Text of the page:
Hunter v. MartinAnnotate this Case
334 U.S. 302 (1948)
U.S. Supreme Court
Hunter v. Martin, 334 U.S. 302 (1948)
Hunter v. Martin
Argued April 22, 1948
Decided May 24, 1948
334 U.S. 302
CERTIORARI TO THE CIRCUIT COURT OF APPEALS
FOR THE TENTH CIRCUIT
A state prisoner sentenced by a federal court to imprisonment for ten years beginning "at the expiration of the sentence now being served" in the state prison, who is paroled from the state prison before expiration of the state sentence and surrendered by state authorities to federal custody, must begin serving his federal sentence immediately, and is not entitled to temporary freedom pending expiration of the full term of the state sentence. Pp. 334 U. S. 302-304.
165 F.2d 215, reversed.
In a habeas corpus proceeding, a district court discharged the writ and remanded a federal prisoner to custody. The circuit court of appeals reversed without opinion. 165 F.2d 215. This Court granted certiorari. 333 U.S. 854. Reversed, p. 334 U. S. 304.
MR. JUSTICE JACKSON delivered the opinion of the Court.
Petitioner is held prisoner in the United States Penitentiary at Leavenworth, Kansas. He pleaded guilty to charges of forging and uttering United States Treasury checks. He was sentenced to imprisonment for ten years on each count, to run concurrently, and the judgment provided that sentence should "begin to run at the expiration of the sentence now being served in the Missouri State
Penitentiary." Petitioner was returned to the Missouri authorities to resume the service of a state sentence of three years for automobile theft. On May 13, 1947, before expiration of such period, he was paroled by the State and delivered to the federal authorities, by whom he has since been held. He contends that the federal sentence does not begin until the full term of the State sentence has expired, and that, for the period of parole, he is entitled to freedom. The issue as to whether such wording of a federal sentence entitles the prisoner under such circumstances to temporary freedom is one on which Circuit Courts of Appeals are in conflict. Compare United States ex rel. Lombardo v. McDonnell, 153 F.2d 919; Johnston v. Wright, 137 F.2d 914; Kirk v. Squier, 150 F.2d 3; Martin v. Hunter, 165 F.2d 215. We brought the case here on certiorari, 333 U.S. 854, to resolve the conflict.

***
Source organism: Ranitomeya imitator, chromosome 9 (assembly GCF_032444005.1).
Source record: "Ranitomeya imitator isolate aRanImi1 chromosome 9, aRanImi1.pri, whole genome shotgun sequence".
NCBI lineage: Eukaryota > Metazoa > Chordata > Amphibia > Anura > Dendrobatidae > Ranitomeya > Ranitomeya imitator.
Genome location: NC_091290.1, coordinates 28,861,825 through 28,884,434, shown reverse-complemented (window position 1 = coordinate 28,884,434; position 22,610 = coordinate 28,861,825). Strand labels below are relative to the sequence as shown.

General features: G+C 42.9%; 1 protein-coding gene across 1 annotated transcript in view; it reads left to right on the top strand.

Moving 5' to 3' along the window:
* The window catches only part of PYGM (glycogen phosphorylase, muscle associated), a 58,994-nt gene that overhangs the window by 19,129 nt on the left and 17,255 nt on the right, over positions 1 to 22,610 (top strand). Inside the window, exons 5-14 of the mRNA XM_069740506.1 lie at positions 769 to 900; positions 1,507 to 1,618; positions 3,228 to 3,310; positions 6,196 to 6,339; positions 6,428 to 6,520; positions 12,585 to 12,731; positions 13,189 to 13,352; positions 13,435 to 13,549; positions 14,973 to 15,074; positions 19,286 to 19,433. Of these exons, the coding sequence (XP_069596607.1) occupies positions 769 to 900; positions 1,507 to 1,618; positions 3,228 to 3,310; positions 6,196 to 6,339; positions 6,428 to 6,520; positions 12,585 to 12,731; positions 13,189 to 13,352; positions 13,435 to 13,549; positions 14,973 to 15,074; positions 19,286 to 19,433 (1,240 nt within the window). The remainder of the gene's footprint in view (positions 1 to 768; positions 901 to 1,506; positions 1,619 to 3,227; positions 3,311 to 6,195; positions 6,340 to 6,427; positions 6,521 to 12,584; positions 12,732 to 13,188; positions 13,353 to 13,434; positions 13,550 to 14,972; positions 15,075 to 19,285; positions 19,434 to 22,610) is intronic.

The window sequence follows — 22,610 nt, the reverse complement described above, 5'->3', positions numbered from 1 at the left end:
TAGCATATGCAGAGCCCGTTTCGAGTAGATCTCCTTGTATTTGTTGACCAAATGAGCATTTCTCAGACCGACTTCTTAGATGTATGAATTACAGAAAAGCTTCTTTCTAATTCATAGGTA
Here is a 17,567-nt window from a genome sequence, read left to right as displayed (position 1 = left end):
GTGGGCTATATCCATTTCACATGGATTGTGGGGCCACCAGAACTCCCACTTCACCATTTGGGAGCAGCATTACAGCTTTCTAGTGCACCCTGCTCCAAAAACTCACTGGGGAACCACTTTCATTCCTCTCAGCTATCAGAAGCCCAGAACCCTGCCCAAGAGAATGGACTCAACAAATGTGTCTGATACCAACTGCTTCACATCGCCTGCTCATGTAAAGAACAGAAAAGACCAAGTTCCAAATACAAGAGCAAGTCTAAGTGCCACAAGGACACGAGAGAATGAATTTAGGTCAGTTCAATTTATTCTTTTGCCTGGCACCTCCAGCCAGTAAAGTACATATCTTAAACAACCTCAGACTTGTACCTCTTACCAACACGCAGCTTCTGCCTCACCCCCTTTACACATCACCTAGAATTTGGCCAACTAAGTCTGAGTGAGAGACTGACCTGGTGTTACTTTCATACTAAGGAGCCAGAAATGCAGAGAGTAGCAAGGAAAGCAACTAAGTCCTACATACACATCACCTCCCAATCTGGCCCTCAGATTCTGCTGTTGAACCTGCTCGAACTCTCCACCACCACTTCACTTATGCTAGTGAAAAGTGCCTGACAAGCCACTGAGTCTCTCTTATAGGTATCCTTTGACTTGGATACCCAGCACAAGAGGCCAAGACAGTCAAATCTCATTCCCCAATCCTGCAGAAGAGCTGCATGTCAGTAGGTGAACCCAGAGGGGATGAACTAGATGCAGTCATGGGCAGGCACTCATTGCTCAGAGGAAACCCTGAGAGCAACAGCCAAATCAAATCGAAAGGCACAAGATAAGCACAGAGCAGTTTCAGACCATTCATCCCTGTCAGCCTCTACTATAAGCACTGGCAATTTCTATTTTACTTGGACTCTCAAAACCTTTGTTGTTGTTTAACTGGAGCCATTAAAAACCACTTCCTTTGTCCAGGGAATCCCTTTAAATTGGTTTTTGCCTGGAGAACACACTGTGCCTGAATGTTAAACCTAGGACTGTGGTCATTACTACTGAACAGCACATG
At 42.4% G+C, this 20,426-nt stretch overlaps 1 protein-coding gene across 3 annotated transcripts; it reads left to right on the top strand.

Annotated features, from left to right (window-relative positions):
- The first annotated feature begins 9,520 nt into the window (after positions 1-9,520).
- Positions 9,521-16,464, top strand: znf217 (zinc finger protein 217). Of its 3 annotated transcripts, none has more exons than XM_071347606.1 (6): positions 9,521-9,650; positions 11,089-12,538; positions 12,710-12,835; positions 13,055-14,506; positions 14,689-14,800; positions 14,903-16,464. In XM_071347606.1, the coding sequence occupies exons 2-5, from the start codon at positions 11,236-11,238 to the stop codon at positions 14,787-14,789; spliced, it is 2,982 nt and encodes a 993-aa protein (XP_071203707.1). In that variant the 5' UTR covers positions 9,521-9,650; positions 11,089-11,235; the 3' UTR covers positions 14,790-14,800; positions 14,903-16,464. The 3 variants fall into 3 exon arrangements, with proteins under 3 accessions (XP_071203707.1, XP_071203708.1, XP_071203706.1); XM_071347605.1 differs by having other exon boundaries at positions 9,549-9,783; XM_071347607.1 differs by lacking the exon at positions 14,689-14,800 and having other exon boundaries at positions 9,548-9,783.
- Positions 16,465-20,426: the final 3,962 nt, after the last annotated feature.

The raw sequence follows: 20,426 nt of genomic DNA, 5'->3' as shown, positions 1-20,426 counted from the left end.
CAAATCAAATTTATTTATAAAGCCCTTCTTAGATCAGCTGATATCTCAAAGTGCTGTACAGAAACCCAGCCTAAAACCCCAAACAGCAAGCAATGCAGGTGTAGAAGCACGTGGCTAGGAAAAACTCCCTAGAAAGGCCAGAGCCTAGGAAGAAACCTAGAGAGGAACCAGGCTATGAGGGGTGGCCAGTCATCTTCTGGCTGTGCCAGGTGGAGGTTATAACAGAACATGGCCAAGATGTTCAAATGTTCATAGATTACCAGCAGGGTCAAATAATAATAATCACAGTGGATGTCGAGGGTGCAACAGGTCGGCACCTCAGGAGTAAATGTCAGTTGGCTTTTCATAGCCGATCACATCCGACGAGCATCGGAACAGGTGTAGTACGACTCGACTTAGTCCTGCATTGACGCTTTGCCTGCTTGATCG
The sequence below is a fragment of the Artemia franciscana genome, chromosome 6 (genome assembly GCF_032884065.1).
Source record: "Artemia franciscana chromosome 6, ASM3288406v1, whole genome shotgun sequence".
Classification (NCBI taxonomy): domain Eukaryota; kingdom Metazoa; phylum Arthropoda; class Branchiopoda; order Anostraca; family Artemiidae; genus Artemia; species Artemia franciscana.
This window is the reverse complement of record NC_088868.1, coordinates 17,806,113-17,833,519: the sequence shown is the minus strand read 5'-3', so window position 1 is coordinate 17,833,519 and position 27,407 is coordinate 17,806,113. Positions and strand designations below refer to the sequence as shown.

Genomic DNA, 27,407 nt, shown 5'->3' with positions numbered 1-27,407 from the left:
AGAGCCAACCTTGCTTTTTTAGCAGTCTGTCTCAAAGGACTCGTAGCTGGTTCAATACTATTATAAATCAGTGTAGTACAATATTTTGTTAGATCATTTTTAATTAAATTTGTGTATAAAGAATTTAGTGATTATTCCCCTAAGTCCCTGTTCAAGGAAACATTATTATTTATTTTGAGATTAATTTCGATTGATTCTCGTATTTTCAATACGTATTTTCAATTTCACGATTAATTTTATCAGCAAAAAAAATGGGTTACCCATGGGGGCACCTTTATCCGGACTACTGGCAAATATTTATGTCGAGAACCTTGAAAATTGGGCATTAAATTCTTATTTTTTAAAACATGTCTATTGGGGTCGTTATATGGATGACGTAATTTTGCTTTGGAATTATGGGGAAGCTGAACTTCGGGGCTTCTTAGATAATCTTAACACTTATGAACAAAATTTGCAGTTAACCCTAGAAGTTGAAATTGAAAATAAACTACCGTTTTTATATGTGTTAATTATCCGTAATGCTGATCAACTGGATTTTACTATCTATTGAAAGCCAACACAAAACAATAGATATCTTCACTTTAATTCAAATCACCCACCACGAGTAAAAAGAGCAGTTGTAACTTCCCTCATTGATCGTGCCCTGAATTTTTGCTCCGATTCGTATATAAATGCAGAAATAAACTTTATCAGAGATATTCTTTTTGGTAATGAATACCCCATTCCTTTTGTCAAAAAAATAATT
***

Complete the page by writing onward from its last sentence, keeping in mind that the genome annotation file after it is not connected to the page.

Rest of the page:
We think it clear that the purpose of the clause deferring commencement of service of the federal sentence was to prevent conflict between the State and Federal Governments. The present federal imprisonment avoids such conflict and achieves that purpose. Missouri authorities have released petitioner from their custody and surrendered him for the apparent purpose of serving his federal sentence, and have reserved control over him as a parolee only in event he is not kept in prison during the period of the federal sentence. For all practical purposes contemplated by the judgment, the State sentence has expired -- at least insofar as it was an obstacle to service of the federal sentence.
To hold otherwise would mean that a man already finally adjudged guilty of a serious federal crime and sentenced to ten years' imprisonment would be left at large and free of all restraint for an interlude between release from the state prison and commencement of the federal term. We do not think such a result is required
or intended under the statute, 18 U.S.C. § 709(a), * or under the terms of the sentence as imposed.
The District Court, after full hearing, dismissed the writ of habeas corpus and remanded petitioner to custody to serve his sentence. We think this was a correct disposition of the matter. The Circuit Court of Appeals' decision to the contrary is error.
* The Act of June 29, 1932, c. 310, § 1, 47 Stat. 381.
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